Comparing costs of solutions

Besides identifying the problem, the Basin Study evaluated a wide variety of proposals for addressing the shortfall—everything from increasing water conservation in cities and on farms, to building massive new pipelines and desalination plants, even far-fetched ideas like towing icebergs to Southern California.

I extracted data from a summary table in the study in order to visualize how these options compare, both in price and in how much water they’ll yield.

In the graphic below, I’ve ranked all of the options from highest to lowest cost (the unit here is dollars per acre-foot per year). I’ve also color-coded them by category.

Cost of options for Colorado River

 

As you can see, the range of costs is enormous, but there are some general patterns. Conservation measures are among the cheapest, while desalinating ocean water or covering reservoirs to reduce evaporation are pricey. (For a few of these options, the study provided a range of costs, but for simplicity’s sake I’ve used the average in this graphic.)

The chart below ranks the options by how much water they’re expected to yield in 2035.

Potential yield of options for Colorado River

Water conservation in agriculture and among municipal and industrial (M&I) users is projected to yield the most, but weather modification (aka cloud-seeding) also performs well on this measure.

I combined the cost and yield data into one graphic by varying the width of the bars by the volume of water that each strategy is expected to produce. The thicker the bar, the greater the yield. In this case, I used the projections for 2060, rather than 2035.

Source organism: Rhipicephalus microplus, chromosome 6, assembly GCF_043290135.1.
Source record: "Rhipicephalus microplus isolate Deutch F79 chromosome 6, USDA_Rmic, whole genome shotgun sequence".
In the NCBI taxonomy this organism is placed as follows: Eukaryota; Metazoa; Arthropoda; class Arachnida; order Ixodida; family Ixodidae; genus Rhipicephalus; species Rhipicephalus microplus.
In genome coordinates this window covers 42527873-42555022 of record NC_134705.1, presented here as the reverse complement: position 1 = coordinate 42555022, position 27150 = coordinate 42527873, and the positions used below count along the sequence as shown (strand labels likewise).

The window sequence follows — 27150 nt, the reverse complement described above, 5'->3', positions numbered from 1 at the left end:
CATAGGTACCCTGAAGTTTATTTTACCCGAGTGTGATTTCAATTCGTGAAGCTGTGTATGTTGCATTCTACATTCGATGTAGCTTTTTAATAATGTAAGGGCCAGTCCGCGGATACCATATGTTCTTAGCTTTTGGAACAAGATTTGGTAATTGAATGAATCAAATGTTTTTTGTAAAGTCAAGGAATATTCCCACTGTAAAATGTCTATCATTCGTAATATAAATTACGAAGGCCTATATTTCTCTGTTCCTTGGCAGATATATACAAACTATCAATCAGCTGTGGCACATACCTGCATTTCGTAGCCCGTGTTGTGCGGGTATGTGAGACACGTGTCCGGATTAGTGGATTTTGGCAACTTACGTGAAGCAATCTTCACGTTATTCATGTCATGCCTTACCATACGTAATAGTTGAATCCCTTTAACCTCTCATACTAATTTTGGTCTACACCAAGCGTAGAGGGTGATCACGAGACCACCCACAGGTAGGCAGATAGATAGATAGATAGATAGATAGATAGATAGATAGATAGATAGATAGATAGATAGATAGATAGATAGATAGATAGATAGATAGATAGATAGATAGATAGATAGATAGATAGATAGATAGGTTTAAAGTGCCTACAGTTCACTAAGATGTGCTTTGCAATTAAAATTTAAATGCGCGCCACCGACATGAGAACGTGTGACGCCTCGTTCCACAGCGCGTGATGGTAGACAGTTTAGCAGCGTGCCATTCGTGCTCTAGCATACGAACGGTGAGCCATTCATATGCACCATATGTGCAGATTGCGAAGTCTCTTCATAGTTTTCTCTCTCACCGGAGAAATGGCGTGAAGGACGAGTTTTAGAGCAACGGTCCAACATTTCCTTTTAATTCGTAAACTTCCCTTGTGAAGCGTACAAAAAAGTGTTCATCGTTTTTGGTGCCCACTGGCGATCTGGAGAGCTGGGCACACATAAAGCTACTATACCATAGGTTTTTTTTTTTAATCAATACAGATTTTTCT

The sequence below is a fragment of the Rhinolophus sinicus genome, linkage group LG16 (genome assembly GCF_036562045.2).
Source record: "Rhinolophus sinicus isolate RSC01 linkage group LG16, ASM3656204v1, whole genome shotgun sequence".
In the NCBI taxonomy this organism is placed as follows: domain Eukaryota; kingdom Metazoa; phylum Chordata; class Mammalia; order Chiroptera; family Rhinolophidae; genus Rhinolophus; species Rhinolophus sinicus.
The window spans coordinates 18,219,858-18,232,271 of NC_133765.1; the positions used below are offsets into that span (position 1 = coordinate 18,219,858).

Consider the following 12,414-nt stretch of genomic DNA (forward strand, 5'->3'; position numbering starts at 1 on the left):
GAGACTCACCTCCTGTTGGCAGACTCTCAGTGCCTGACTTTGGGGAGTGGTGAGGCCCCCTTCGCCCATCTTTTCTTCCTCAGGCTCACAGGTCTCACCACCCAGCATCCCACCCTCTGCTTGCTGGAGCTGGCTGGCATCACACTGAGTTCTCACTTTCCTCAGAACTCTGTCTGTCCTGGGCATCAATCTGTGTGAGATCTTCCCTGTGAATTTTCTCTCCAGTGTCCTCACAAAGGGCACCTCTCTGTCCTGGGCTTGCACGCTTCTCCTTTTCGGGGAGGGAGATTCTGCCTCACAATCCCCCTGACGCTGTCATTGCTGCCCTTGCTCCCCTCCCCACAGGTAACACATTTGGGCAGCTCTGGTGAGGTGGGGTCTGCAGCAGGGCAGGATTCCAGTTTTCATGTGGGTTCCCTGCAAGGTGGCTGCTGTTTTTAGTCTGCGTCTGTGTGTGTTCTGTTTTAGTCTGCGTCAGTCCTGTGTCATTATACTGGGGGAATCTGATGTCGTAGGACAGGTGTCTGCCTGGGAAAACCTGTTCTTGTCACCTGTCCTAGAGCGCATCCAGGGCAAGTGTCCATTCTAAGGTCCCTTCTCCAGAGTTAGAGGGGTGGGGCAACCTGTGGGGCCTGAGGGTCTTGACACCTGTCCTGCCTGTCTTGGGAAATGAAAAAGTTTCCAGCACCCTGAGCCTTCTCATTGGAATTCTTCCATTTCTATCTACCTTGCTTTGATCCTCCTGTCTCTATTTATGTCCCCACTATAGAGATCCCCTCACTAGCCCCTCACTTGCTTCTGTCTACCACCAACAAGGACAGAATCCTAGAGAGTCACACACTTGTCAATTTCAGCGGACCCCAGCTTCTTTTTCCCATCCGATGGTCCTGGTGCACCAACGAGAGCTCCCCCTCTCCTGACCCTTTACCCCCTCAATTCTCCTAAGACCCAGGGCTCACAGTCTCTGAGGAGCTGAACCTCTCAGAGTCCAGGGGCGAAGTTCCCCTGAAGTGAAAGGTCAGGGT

Cost and yield of options for Colorado River

In releasing the Basin Study in December, federal officials stressed the conservation options over massive new infrastructure projects, such as pumping the Missouri or Mississippi rivers to the Colorado Front Range. These graphics show why that’s pretty much a no-brainer: conservation delivers more bang for the buck and avoids the enormous environmental impacts of augmentation projects.

Downloads

Download Slides: Colorado River Basin StudyDownload Slides: Colorado River Basin Study (4.61 MB pptx)
Download Notes: Colorado River Basin StudyDownload Notes: Colorado River Basin Study (1.55 MB pdf)
Download Data: Colorado River Basin StudyDownload Data: Colorado River Basin Study (26.92 kB xlsx)

Data sources

You can download the Basin Study and associated reports here.

The Denver Post had a good overview of the Basin Study’s release. See recent stories by the Los Angeles Times and Associated Press  for more on what the federal government is doing to follow up on the report.

EcoWest’s mission is to analyze, visualize, and share data on environmental trends in the North American West. Please subscribe to our RSS feed, opt-in for email updates, follow us on Twitter, or like us on Facebook.

Flow diagrams of U.S. and Western water use

Americans use an average of 410 billion gallons of water per day. Where does all that water come from and where does it go?

Flow diagrams from the Lawrence Livermore National Laboratory provide excellent summaries of the nation’s water use. These graphics, also known as Sankey diagrams, show how much we pump from groundwater aquifers, how many gallons of surface water we divert, and which economic sectors use the most water.

In this slide deck (download links at bottom of post), I’ve pulled together the flow diagrams for the 11 Western states, which show some interesting regional patterns in water use.

Flow diagrams of U.S. and Western water use from EcoWest on Vimeo.

Diagrams visualize commodity flows